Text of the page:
Overall, I'll give it a thumbs up.

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Trader Joes. July 2020.

Originally, Trader Joes announced that it would consider changing its brands, Trader Jose’s and Trader Ming’s due to an online petition that claimed they were racist. Trader Giotto’s, and Trader Joe San were not mentioned in this petition.

“We want to be clear: we disagree that any of these labels are racist," the popular grocery chain said in a statement posted on its website. It added, “We do not make decisions based on petitions.”

Trader Joe’s believe these brands represent lighthearted efforts at inclusion, adding that its customers say they still like them. “We thought then — and still do — that this naming of products could be fun and show appreciation for other cultures,” the company added.

Trader Joe’s has dropped some names over the years, including Arabian Joe's and Armenian Joe's, and may drop others in the future. But, they say, that will be solely on input from its employees and customers and not an online petition.

I have to agree with Trader Joe’s on this one. Their international foods are anything but authentic, and they do a great job of clearly aligning the products to their brand. To me, the online petition was an attempt at publicity in riding a trending wave.

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Quaker Oats -> TBD

COMING SOON

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Uncle Bens -> Ben’s Original. September 2020.

Mars, Inc. says “the change signals the brand's ambition to create a more inclusive future while maintaining its commitment to producing the world's best rice." They were the first of all companies who committed to a rebranding to announce the new brand. This means, that they will get off easy. The market is just seeking to see how serious these companies are about their commitment to end racial stereotyping.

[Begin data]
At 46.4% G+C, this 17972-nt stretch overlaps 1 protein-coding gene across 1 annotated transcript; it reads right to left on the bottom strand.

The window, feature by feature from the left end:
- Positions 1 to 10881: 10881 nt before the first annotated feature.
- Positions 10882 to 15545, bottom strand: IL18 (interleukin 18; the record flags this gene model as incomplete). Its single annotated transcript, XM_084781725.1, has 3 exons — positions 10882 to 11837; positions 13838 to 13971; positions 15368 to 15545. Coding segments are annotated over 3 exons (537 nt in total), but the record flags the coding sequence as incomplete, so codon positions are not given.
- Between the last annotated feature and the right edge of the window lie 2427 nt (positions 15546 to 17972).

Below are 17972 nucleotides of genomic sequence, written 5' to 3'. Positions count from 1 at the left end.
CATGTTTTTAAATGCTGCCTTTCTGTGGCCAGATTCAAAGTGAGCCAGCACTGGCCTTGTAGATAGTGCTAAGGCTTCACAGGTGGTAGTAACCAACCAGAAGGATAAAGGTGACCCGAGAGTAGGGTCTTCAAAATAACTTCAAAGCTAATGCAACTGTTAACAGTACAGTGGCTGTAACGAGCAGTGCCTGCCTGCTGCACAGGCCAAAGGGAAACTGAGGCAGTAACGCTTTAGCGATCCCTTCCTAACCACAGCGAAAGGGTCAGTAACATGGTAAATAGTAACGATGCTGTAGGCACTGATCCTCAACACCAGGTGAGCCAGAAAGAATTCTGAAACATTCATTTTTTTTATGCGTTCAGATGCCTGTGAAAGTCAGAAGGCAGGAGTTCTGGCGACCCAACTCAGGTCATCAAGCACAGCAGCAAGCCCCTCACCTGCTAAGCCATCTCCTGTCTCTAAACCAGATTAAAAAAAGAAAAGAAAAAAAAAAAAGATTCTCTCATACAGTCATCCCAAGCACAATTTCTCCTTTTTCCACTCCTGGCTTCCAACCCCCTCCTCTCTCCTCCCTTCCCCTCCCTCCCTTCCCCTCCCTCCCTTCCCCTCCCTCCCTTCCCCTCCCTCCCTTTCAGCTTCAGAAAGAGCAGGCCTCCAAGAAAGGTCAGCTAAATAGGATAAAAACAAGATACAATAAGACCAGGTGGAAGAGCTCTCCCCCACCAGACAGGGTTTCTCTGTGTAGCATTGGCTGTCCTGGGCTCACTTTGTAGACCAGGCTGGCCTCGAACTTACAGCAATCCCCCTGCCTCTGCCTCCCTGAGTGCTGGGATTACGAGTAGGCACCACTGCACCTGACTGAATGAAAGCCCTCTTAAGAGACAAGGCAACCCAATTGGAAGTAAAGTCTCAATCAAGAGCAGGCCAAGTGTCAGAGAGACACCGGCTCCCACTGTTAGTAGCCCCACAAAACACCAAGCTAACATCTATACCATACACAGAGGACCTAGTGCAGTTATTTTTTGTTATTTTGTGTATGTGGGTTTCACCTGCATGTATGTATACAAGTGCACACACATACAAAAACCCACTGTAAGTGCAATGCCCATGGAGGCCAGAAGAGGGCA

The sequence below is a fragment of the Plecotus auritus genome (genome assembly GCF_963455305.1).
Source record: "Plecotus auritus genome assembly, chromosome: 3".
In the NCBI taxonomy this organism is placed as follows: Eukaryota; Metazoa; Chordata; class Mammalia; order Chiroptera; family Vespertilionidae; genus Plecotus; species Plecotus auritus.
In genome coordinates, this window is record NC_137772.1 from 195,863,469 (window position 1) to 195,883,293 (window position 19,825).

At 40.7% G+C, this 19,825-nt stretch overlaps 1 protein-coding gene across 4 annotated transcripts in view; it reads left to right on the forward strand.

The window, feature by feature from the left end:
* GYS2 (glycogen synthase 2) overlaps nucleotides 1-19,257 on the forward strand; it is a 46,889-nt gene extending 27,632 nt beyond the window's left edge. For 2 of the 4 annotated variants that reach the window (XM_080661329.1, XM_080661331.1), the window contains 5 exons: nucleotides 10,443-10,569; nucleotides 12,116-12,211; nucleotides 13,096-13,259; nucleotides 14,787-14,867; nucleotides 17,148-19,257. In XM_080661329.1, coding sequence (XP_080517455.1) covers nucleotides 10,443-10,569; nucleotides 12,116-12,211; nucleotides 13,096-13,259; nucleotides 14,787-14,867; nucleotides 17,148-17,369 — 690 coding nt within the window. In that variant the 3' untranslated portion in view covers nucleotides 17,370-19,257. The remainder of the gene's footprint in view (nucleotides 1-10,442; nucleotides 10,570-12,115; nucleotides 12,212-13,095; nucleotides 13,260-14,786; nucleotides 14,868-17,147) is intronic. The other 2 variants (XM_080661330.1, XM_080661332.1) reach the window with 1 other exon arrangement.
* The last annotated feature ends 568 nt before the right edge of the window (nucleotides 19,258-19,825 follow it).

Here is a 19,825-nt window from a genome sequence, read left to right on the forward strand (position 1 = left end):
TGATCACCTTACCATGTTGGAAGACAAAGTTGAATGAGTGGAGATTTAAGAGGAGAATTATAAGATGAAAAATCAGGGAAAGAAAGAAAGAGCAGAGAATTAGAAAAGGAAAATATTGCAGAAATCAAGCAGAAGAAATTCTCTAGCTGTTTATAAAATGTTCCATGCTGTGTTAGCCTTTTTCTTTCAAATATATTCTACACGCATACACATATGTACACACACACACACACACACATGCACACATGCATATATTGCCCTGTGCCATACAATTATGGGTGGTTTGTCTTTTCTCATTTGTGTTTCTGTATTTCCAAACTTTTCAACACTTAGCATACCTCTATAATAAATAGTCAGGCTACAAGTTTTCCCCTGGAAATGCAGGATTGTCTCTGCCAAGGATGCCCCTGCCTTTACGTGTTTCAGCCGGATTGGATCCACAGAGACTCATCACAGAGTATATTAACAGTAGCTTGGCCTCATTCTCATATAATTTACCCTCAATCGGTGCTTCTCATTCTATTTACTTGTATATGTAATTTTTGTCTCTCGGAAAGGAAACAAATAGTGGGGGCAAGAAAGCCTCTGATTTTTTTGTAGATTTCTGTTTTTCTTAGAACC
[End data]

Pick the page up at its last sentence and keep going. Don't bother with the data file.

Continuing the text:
Mars, Inc. removed the image of the elderly black man, removed the term “uncle”, and added the word “original” in the same font. They kept everything else the same. "We've listened. We've learned. We're changing," Mars said. Mars has also set a goal of increasing the ranks of racial minorities in U.S. management positions by 40% though they did not give a timeframe for reaching that number.

It is believed, the name originated from a well-known Texas rice farmer with the same name. The photo of the man was the head waiter of an exclusive Chicago restaurant. The reason the word “uncle” was removed is that is a term that was given to slaves who worked in the house instead of in the fields. So, while it sounds like a sweet reference to a loving family member, it actually wasn’t.

Yes, this is a step forward. Is it enough? Will the market accept it? To start it seems acceptable, but long-term I question if this strategy is nothing more than a band-aid fix.

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Washington Redskins -> Washington Football Team. July 2020.

The franchisee agreed to change the name and logo after decades of criticism that it is offensive to Native Americans. This will be the NFL’s first name change since the late 1990s when the Tennessee Oilers became the Titans two seasons after moving from Houston. This is not the final rebranding for the team. It is simply the brand that will be used until the adoption of a new name and logo in the future.

A team statement read: "For updated brand clarity and consistency purposes, we will call ourselves the "Washington Football Team" pending adoption of our new name. The Redskins name and logo will officially be retired by the start of the 2020 season. We encourage fans, media, and all other parties to use the "Washington Football Team" immediately.

"The decision to use the "Washington Football Team" for this season allows the franchisee the ability to undertake an in-depth branding process to properly include player, alumni, fan, community, and sponsor input. To date, we have been pleased to see so many people putting forward their vision of what the new name and design should be on their social media channels and we look forward to including their feedback as this process progresses.

The rebranding process is still underway and expected to announce its choice for the 2021 season. It is believed that they will simply stick with the temporary branded name. Here is the timeline.